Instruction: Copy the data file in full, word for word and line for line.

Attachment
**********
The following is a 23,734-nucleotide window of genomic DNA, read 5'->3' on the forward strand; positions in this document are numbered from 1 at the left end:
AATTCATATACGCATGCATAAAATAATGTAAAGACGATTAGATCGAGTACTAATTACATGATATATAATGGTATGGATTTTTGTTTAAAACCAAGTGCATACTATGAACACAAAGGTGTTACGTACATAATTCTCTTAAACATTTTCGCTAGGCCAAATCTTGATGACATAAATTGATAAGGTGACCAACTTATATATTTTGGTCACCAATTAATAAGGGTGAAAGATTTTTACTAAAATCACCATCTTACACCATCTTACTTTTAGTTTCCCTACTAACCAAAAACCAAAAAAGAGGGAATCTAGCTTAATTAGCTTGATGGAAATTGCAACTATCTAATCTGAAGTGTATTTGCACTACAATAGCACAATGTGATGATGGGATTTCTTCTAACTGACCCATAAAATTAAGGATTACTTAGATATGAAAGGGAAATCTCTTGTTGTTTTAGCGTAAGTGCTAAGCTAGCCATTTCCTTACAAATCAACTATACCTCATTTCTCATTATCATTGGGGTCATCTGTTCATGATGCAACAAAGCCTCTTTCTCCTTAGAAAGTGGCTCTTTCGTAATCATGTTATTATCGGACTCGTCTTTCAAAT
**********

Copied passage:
The following is a 23,734-nucleotide window of genomic DNA, read 5'->3' on the forward strand; positions in this document are numbered from 1 at the left end:
AATTCATATACGCATGCATAAAATAATGTAAAGACGATTAGATCGAGTACTAATTACATGATATATAATGGTATGGATTTTTGTTTAAAACCAAGTGCATACTATGAACACAAAGGTGTTACGTACATAATTCTCTTAAACATTTTCGCTAGGCCAAATCTTGATGACATAAATTGATAAGGTGACCAACTTATATATTTTGGTCACCAATTAATAAGGGTGAAAGATTTTTACTAAAATCACCATCTTACACCATCTTACTTTTAGTTTCCCTACTAACCAAAAACCAAAAAAGAGGGAATCTAGCTTAATTAGCTTGATGGAAATTGCAACTATCTAATCTGAAGTGTATTTGCACTACAATAGCACAATGTGATGATGGGATTTCTTCTAACTGACCCATAAAATTAAGGATTACTTAGATATGAAAGGGAAATCTCTTGTTGTTTTAGCGTAAGTGCTAAGCTAGCCATTTCCTTACAAATCAACTATACCTCATTTCTCATTATCATTGGGGTCATCTGTTCATGATGCAACAAAGCCTCTTTCTCCTTAGAAAGTGGCTCTTTCGTAATCATGTTATTATCGGACTCGTCTTTCAAAT